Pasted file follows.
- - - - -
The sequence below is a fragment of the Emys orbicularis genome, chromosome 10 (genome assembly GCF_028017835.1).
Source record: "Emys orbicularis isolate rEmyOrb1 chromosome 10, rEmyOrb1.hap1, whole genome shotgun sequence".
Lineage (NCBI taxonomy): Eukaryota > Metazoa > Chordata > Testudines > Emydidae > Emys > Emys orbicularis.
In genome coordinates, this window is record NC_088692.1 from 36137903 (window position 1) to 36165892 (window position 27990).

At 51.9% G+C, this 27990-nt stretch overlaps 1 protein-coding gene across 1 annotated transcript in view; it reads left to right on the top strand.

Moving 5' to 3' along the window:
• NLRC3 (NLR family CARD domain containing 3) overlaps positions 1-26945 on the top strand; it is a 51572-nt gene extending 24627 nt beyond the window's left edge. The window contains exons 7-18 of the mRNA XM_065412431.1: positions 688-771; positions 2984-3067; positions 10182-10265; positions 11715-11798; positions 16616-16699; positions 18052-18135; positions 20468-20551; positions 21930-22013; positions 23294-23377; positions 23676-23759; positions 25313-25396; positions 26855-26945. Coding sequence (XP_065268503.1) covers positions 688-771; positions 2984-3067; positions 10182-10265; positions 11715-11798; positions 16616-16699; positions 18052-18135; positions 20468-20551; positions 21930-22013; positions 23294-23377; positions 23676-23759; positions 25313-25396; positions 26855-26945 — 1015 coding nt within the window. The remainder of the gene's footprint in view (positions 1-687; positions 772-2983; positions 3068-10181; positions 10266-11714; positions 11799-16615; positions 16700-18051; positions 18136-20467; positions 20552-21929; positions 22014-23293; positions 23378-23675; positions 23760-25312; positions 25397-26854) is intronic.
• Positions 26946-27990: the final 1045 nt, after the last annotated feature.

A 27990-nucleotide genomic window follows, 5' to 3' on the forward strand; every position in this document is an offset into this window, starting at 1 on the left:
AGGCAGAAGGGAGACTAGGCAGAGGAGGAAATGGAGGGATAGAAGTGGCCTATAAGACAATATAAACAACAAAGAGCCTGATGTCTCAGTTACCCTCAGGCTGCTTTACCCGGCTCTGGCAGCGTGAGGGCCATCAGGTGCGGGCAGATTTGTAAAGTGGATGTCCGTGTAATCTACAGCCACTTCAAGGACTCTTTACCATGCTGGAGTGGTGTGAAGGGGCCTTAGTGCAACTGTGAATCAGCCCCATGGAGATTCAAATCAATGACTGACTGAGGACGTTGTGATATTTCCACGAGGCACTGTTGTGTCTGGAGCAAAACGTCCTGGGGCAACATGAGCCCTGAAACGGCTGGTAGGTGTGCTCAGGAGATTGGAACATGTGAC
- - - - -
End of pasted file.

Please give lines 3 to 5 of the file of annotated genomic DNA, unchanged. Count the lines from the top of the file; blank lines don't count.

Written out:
Lineage (NCBI taxonomy): Eukaryota > Metazoa > Chordata > Testudines > Emydidae > Emys > Emys orbicularis.
In genome coordinates, this window is record NC_088692.1 from 36137903 (window position 1) to 36165892 (window position 27990).

At 51.9% G+C, this 27990-nt stretch overlaps 1 protein-coding gene across 1 annotated transcript in view; it reads left to right on the top strand.